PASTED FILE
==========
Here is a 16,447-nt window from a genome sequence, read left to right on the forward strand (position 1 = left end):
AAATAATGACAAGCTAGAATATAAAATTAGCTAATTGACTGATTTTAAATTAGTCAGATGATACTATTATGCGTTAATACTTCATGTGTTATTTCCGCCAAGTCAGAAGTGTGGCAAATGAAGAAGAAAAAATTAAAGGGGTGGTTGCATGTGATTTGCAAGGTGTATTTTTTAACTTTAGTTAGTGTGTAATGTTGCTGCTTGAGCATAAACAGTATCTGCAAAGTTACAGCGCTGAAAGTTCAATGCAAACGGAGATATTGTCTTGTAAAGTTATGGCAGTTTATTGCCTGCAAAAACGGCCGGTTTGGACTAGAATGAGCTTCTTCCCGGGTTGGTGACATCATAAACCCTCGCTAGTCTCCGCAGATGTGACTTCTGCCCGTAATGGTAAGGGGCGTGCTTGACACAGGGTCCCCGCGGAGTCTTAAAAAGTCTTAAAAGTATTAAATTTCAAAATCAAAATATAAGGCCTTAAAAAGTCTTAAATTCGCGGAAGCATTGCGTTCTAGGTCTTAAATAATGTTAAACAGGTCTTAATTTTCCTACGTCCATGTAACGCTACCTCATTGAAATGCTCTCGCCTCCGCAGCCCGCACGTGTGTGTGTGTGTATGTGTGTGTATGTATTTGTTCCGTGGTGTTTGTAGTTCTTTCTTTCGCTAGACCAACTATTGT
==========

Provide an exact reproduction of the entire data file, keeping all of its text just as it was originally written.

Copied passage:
Here is a 16,447-nt window from a genome sequence, read left to right on the forward strand (position 1 = left end):
AAATAATGACAAGCTAGAATATAAAATTAGCTAATTGACTGATTTTAAATTAGTCAGATGATACTATTATGCGTTAATACTTCATGTGTTATTTCCGCCAAGTCAGAAGTGTGGCAAATGAAGAAGAAAAAATTAAAGGGGTGGTTGCATGTGATTTGCAAGGTGTATTTTTTAACTTTAGTTAGTGTGTAATGTTGCTGCTTGAGCATAAACAGTATCTGCAAAGTTACAGCGCTGAAAGTTCAATGCAAACGGAGATATTGTCTTGTAAAGTTATGGCAGTTTATTGCCTGCAAAAACGGCCGGTTTGGACTAGAATGAGCTTCTTCCCGGGTTGGTGACATCATAAACCCTCGCTAGTCTCCGCAGATGTGACTTCTGCCCGTAATGGTAAGGGGCGTGCTTGACACAGGGTCCCCGCGGAGTCTTAAAAAGTCTTAAAAGTATTAAATTTCAAAATCAAAATATAAGGCCTTAAAAAGTCTTAAATTCGCGGAAGCATTGCGTTCTAGGTCTTAAATAATGTTAAACAGGTCTTAATTTTCCTACGTCCATGTAACGCTACCTCATTGAAATGCTCTCGCCTCCGCAGCCCGCACGTGTGTGTGTGTGTATGTGTGTGTATGTATTTGTTCCGTGGTGTTTGTAGTTCTTTCTTTCGCTAGACCAACTATTGT